• If heparin is not being administered, prepare a 20 ml syringe with a LUER LOCK connection with 0.9 NaCl and install into the syringe pump.
  • Hang a bag of normal saline on any pump that is not being used (e.g., if dialysate had not been ordered, hang saline on the dialysate pump during priming and set the dialysate flow rate at "0".
  • In the last minute of priming, you can gently flick or wiggle the loop in the heater tubing to faciliate removal of air bubbles. Small air bubbles do not need to be removed.
  • It is normal to have air in the effluent pod or a few inches of air in the effluent tubing. You DO NOT need to prime a second time; this air will be eliminated during the Prime Test.
  • Air bubbles in the blood side will be collected in the dearation chamber.
  • At the end of priming, check the dearation chamber and adjust the level if required.
    • Following priming, an air pocket will sometimes collect in the dearation chamber below the mesh filter, displacing fluid into the tubing above the dearation chamber.
    • Ensure that the
    • Always check the dearation chamber carefully; it can be difficult to differentiate fluid from air.
    • If fluid has risen into the tubing above the chamber, lower the fluid level by choosing "adjust level", and using the DOWN arrows to drop the fluid level below the dearation chamber. After the level is dropped, select the UP arrows and move the fluid level to the desired location.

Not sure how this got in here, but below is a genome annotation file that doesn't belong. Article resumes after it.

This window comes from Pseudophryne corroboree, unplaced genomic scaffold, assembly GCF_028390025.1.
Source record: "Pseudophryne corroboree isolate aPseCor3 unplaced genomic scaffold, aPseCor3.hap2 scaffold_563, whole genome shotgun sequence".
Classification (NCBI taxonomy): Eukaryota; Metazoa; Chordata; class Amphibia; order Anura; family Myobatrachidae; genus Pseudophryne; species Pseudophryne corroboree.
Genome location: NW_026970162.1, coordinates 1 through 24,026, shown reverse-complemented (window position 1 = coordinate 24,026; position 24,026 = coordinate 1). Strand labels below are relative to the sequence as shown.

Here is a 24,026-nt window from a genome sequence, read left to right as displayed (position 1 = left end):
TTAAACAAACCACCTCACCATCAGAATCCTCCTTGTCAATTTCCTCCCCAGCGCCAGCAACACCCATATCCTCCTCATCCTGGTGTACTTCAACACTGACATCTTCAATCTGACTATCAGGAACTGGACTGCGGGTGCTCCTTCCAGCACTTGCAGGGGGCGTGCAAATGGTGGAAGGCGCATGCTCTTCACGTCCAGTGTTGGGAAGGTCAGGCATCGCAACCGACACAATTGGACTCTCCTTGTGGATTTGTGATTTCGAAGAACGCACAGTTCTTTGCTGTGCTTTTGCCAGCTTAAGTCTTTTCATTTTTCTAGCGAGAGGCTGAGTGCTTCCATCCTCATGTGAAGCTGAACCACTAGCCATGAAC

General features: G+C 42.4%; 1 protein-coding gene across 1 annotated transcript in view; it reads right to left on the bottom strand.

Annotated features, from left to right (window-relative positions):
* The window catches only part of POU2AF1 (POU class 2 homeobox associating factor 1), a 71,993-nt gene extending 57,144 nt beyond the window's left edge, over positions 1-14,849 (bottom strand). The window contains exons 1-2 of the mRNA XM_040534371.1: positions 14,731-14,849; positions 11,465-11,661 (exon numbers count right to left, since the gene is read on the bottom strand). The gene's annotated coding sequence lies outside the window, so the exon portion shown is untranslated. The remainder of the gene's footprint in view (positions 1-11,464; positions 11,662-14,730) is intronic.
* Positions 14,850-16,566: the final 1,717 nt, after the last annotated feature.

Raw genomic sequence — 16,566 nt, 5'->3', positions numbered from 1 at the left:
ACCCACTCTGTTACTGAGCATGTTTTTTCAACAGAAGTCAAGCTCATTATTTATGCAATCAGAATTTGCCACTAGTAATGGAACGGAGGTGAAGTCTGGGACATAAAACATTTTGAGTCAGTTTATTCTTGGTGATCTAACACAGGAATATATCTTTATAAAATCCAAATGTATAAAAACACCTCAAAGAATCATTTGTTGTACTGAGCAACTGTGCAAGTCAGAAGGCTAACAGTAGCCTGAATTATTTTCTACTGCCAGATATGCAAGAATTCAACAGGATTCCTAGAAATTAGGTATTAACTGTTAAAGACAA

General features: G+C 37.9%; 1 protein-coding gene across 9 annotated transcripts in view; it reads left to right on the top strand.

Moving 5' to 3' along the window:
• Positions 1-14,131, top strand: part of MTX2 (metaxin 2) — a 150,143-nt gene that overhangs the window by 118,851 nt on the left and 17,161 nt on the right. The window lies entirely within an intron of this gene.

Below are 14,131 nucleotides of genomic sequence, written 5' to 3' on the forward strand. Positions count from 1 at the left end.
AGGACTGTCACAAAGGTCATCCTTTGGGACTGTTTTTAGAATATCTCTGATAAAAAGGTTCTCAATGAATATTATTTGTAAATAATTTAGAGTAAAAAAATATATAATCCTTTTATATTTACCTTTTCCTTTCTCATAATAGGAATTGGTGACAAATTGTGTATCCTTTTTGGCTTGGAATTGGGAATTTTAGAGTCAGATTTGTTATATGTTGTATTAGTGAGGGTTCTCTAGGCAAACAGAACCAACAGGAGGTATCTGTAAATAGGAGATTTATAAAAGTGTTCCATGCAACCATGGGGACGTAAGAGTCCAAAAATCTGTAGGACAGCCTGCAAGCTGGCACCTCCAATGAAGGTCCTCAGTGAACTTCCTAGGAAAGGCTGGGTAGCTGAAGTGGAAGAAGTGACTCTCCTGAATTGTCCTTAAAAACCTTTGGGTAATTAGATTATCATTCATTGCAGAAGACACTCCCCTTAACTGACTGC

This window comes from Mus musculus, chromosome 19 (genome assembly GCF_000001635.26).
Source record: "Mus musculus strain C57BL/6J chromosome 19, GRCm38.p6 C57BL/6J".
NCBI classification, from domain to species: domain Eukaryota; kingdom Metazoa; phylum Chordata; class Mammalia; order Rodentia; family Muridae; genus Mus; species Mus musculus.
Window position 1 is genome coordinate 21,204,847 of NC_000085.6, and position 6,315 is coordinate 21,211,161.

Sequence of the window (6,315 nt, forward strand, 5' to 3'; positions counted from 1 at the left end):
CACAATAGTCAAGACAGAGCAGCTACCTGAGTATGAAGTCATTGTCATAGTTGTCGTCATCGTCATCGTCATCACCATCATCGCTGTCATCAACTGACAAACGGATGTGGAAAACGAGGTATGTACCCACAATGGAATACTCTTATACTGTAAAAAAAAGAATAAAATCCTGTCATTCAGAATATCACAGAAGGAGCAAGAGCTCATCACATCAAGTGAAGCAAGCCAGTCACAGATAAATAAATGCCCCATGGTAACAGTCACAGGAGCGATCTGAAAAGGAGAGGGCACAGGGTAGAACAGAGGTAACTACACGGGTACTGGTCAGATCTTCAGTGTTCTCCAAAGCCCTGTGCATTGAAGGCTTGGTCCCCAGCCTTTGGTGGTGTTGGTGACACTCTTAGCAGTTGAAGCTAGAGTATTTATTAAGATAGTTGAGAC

• It can be difficult to differentiate fluid from air. Dropping the level , appearing as though fluid is in the chamber.
    • DO NOT do any additional priming without hanging a second bag of priming solution or the bag will run dry during the prime test (the prime test using the remaining 150 ml of the 1 Litre bag of solution).


At the end of priming, select "continue" and enter flow rates prior to connecting the circuit to the patient.

Initate treatment with fluid removal set at "0" and blood flow rate at 150 ml/min.

Prior to connecting the circuit to the patient, switch the blue return line and the effluent line. (The effluent line should be moved to the effluent bag, and the return line should be moved to the "Y" connector on the priming "Y". Clamp the access and return lines and move the priming bag close to the patient's access site to facilitate connection.

Disconnect the access tubing from the "Y" connector and add a 3-way stopcock. Prime a regular IV tubing set with normal saline and connect to the stopcock.

Prepare the limbs (check for clots with a 3 cc syringe and flush with saline).

Instill the heparin bolus (if ordered) into the access limb and connect the stopcock at the end of the access line to the access limb.

Conect the return line to the return limb (blue to blue).

YOU MUST CONNECT THE PATIENT WITHIN 30 minute of priming. If more than 10 minutes elapses, repriming must be performed again.



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Gambro Training Manual 1 and 2
Slides from Gambro Training package, reproduced with permission

Last Update: March 30, 2010, April 8, 2016

Reviewed: January 30, 2015.